Five great exercises for a full-body workout!
There is no shortage of full-body workouts. The right workout can help you transform your body or maintain a healthy fitness level. The challenge can be to find the best exercises that work the entire body. Below are five excellent full-body workouts you can try at home.* We’ve selected these because they’re easy to follow (important when you’re working out without a trainer) and because they help strengthen and tone as well as target multiple muscle groups.
Burpees work almost every muscle in your body, making them a great part of any full-body workout. Your legs get a good workout during the squatting and kicking back portion, while your arms, shoulders, and chest get worked out during the hand plank portion. Your lower back is worked with the combination of kicking back and planking. Overall, most of the burpee actions will require you to use your abs.
The classic burpee is a four-count movement consists of these four steps:
- Assume a standing position.
- Lower into a squat position with your hands on the ground.
- Kick your feet back into a hand plank position. Keeping your arms extended.
- Bring your feet right back into a squat position.
- Stand up from the squat position and reach up to the sky on your toes.
For an advanced burpee, add a push-up while in plank. Take it up a notch further by jumping as you reach to the sky.
A lunge works your hips, glutes, quads, hamstrings, core, and hard-to-reach muscles of your inner thighs. They’re a great move for beginners. Done correctly, they can work out your lower-body muscles without straining your joints.
- Stand with feet hip-width apart. Be sure to engage your abs.
- Take a big step forward with the right leg while shifting your weight forward so that your heel hits the floor first.
- Lower your body until the right thigh is parallel to the floor and the right shin is vertical. Your knee should not go past right toe. (For an added challenge, lightly tap left knee to the floor while keeping weight in right heel.)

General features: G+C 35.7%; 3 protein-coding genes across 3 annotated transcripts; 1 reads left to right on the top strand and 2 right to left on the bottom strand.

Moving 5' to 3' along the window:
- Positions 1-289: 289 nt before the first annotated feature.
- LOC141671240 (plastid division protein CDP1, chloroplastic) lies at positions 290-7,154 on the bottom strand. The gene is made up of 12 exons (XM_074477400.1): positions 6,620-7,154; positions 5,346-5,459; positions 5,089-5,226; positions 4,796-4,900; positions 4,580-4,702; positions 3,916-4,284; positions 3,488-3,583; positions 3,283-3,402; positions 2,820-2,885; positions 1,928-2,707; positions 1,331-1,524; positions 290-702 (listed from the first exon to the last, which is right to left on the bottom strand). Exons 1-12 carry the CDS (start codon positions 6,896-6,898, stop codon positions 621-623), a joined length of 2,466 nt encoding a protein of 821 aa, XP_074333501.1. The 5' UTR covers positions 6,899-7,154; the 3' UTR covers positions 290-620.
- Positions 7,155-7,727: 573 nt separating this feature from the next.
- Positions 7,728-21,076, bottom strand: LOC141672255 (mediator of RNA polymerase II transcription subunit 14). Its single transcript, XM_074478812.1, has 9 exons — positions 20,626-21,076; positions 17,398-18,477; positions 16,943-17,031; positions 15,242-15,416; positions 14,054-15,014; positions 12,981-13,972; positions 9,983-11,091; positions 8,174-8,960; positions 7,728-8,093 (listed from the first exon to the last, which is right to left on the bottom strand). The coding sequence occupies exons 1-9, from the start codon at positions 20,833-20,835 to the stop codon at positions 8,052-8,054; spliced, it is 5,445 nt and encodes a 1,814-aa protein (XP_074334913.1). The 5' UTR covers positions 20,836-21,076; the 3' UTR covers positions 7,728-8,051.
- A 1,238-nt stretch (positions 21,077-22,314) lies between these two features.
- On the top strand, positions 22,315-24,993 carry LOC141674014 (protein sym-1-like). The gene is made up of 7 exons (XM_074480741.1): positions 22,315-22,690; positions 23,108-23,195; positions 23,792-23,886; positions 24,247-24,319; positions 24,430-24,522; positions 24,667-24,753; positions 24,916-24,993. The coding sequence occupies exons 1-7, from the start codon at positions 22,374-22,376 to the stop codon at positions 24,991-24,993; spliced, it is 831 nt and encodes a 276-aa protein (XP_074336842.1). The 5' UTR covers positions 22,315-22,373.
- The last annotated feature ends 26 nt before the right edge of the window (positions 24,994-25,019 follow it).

- Press into your right heel to pull back up to starting position.
- Repeat on the other leg.
Squats, if done correctly, will strengthen your legs, glutes, and core muscles. They can keep bones and joints healthy and improve lower body mobility.
- Stand with feet shoulder-width apart and pointed about 15 degrees outwards. You can keep them straight if that is more comfortable.
- Face forward and hold your chest up and out.
- Sit back and down like you’re sitting down into a chair.
- Squat down until your thighs are parallel to the floor (or as close to it as you can). Your knees should over your ankles, not past them.
Start with three sets of 10 squats, and then add more reps (12, 15) as you get used to the motion. Be sure to maintain the correct posture through the squat.
Push-ups are basically a moving plank. It works out your pectoral muscles, triceps, and the back of shoulders while maintaining good core and hip stability.
- Get down on your hands and toes, placing your hands slightly wider than your shoulders.
- Straighten your arms and legs.
- Lower your body until your chest nearly touches the floor.
- Pause for a moment, then push yourself back up.
The “dead” stands for dead weight. It’s a weight training exercise in which a loaded barbell or bar is lifted from the ground to the hips before being put back on the floor. It is often done in combination with bench pressing and squats. There are five basic steps, and maintaining proper form is critical. Deadlifts always start bottom up, with weights lifted from the floor.
- Stand with your mid-foot under the bar. Shins shouldn’t yet touch it. Put your heels hip-width apart. Point your toes out about 15°.
- Bend over at the hips without bending your legs. Grip the bar no wider than shoulder-width apart. Your arms must be vertical – straight down if seen from the front.
- Bend your knees until your shins touch the bar. Do NOT allow the bar to move away from your mid-foot! If it moves, start again from step one.
- Holding the bar, begin to straighten your back by raising your chest. Do not change your position – keep the bar over your mid-foot with your shins against the bar and your hips where they are!
- Take a deep breath, hold it, and stand up while holding the weight. Keep the bar in contact with your legs while you pull up. Don’t shrug shoulders or lean back once at the top. Lock your hips and knees.
- Return the weight to the floor by unlocking your hips and knees first. Then lower the bar by moving your hips back while keeping your legs almost straight. Once the bar is past your knees, bend your legs further. The bar will arrive over your mid-foot.
*We always recommend that you speak with your doctor if you are beginning a new fitness routine. Also, correct posture or form is often critical to achieving results but for safety. Consulting or working out with a trainer can be a great way to ensure you’re maximizing potential while maintaining safety.